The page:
MPs have voted 292-240 against a motion to revoke the Serious Shortage Protocols that enable pharmacists to guarantee medicines supply in the event of severe shortages.
Changes to the Human Medicines Regulation 2012 were passed into law on February 9 allowing Government to issue SSPs if specific medicines are in short supply, for example due to a no-deal Brexit. Describing this as an “extraordinary power grab” shadow health secretary Jonathan Ashworth brought a ‘prayer motion’ aimed at revoking this statutory instrument (SI) on Monday March 18.
In the debate leading up to the vote, Mr Ashworth and other MPs including Norman Lamb of the Liberal Democrats and Anne Marie Morris of the Conservatives argued there was a risk to patients in allowing pharmacists to issue a different quantity, strength or dosage form to that prescribed by a GP, or a generic or therapeutic equivalent.
Mr Ashworth said: “No longer would a medicine be prescribed by a doctor who knows the medical history of the patient but instead by a pharmacist acting in accordance with a protocol drawn up by the Government.”
Had MPs voted in favour of Mr Ashworth’s motion, it would not have stopped the SI – which was also the subject of legal proceedings (see below) – having legal effect.
Parliamentary under-secretary of state for health and social care Jackie Doyle-Price said in the pre-vote debate that many of the concerns raised around SSPs were the result of “considerable misinformation” and that there could be “dire consequences” if the Government cannot manage medicines shortages by deploying the protocols.
Ms Doyle-Price said pharmacists “will only be able to use their powers under these regulations according to very clear criteria, and we will still encourage them to speak to prescribers where there is any element of doubt”.
These “strict protocols” would be “developed with specialist doctors” and would, “in exceptional circumstances, allow highly trained pharmacists” to ensure patients continue to receive the treatment they need.
Ms Doyle-Price’s comments echoed those made by PSNC in recent weeks as it published an interim guidance document on SSPs.
Labour MP Helen Goodman noted that “doctors have a professional insurance system and pharmacists presumably have a completely different one,” and asked whether pharmacists would be covered if mistakes were made when supplying medicines in accordance with protocols.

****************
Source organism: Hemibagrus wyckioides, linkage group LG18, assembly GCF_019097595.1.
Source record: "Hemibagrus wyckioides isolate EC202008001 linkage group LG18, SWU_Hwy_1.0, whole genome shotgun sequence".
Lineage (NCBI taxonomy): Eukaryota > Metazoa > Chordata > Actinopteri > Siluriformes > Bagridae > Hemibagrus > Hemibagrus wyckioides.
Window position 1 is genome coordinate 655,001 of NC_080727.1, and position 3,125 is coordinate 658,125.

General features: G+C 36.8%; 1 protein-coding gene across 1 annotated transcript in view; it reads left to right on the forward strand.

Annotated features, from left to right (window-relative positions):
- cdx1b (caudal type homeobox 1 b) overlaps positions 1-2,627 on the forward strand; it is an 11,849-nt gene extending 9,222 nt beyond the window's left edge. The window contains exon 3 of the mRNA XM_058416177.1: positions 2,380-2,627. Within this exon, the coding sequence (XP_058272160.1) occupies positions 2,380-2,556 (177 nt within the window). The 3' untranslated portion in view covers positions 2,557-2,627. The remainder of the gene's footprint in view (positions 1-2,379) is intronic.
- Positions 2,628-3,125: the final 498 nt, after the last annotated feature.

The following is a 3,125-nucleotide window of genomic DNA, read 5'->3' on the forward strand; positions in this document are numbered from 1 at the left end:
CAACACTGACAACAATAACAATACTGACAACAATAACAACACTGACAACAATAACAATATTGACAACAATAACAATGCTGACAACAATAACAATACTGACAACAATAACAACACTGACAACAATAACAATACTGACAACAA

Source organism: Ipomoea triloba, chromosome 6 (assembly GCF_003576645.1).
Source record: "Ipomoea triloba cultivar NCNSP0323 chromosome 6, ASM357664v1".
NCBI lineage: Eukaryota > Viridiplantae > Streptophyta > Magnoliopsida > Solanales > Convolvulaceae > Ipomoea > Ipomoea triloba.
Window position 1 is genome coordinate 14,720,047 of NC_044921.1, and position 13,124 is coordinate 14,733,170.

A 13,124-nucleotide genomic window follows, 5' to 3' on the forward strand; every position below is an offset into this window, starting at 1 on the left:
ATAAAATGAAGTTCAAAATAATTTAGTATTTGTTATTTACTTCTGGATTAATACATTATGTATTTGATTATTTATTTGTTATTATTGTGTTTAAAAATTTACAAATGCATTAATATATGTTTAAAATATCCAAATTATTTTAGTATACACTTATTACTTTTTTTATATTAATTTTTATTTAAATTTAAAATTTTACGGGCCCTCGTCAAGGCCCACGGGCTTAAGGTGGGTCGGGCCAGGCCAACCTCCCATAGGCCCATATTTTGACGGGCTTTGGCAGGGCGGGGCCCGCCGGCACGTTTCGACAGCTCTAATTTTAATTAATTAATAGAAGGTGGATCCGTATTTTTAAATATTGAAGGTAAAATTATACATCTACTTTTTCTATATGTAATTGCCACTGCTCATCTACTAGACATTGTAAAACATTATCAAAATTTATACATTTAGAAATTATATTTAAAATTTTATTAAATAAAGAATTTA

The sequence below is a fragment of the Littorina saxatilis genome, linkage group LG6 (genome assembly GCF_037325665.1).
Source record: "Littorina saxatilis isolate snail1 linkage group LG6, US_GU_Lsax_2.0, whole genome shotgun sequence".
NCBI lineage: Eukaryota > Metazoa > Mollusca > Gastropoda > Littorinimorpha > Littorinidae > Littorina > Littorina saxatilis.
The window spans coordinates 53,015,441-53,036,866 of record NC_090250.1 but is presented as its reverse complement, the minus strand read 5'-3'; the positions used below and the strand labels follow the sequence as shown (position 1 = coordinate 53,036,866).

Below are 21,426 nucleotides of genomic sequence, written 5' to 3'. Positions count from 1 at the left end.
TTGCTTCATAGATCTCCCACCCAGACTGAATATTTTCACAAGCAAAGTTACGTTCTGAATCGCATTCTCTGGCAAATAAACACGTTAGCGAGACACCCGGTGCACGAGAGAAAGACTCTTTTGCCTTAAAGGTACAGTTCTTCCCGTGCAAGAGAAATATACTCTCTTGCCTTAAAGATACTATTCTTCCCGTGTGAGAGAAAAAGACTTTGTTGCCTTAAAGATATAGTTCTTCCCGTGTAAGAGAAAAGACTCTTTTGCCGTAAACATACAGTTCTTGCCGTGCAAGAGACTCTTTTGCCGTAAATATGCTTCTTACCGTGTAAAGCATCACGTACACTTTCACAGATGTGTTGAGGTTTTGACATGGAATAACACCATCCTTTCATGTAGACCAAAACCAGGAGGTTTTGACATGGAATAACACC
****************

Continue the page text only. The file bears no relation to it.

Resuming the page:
Jonathan Ashworth said community pharmacists had raised this with him when he visited them in recent weeks.
The Pharmacists’ Defence Association, which along with the other pharmacy bodies broadly supports the SSP legislation, has also expressed concern that additional legislation changes may be needed to ensure pharmacists are acting within the law when following SSPs.
Liberal Democrat MP Norman Lamb pressed under-secretary of state for health and social care Jackie Doyle-Price on the question of who would be liable for medication errors – the prescriber, the dispenser or the Government.
Ms Doyle-Price said she would “expect to take advice from a pharmacy panel, in conjunction with those most affected, to make sure that we put in place appropriate risk management”.
Stakeholders such as representative bodies for doctors and pharmacists were invited to take part in a consultation that ran from 5-12 December (although it appears pharmacy bodies had raised the need for SSPs with Government representatives at least as early as September 2018).
Most responses were “broadly supportive” though specific concerns were raised around aspects such as automatic substitution of medicines for high-risk patients, the DHSC has said.
Some have criticised the Government for not holding a full 12-week consultation, as would normally be the case. Noting that Article 50 had been triggered in 2017, regulatory lawyer Andrea James wrote on Twitter that the Government’s claim it “did not have time to conduct a proper consultation and get their house in order” was “pathetic”.
Jonathan Ashworth argued in the parliamentary debate that MPs should also have been given the opportunity to have their say: “The Government should have brought these proposals to the House for full debate and scrutiny, because the serious shortage protocol is perhaps one of the most far-reaching and contentious of the Government’s changes to medicines regulation in recent times”.
The Good Law Project, a non-profit organisation, announced on February 26 that it had brought legal proceedings against health secretary Matt Hancock over the SSPs.
It claimed there is no provision in law allowing the health secretary to make the relevant changes to the Human Medicines Act and that the DHSC’s consultation was too short to be considered lawful.
Speaking to Pharmacy Magazine on February 26, Jolyon Maugham QC of the Good Law Project dismissed the idea that the SSPs were aimed at protecting patient safety in the event of a no deal Brexit.
Mr Maugham said: “The question is really whether the Government should be taking the country off the no deal cliff – it’s not am I going to make things worse by pointing out all these deficiencies in the SSP regulation.”
The High Court told the Good Law Project on March 15 that there were not sufficient grounds for a judicial review.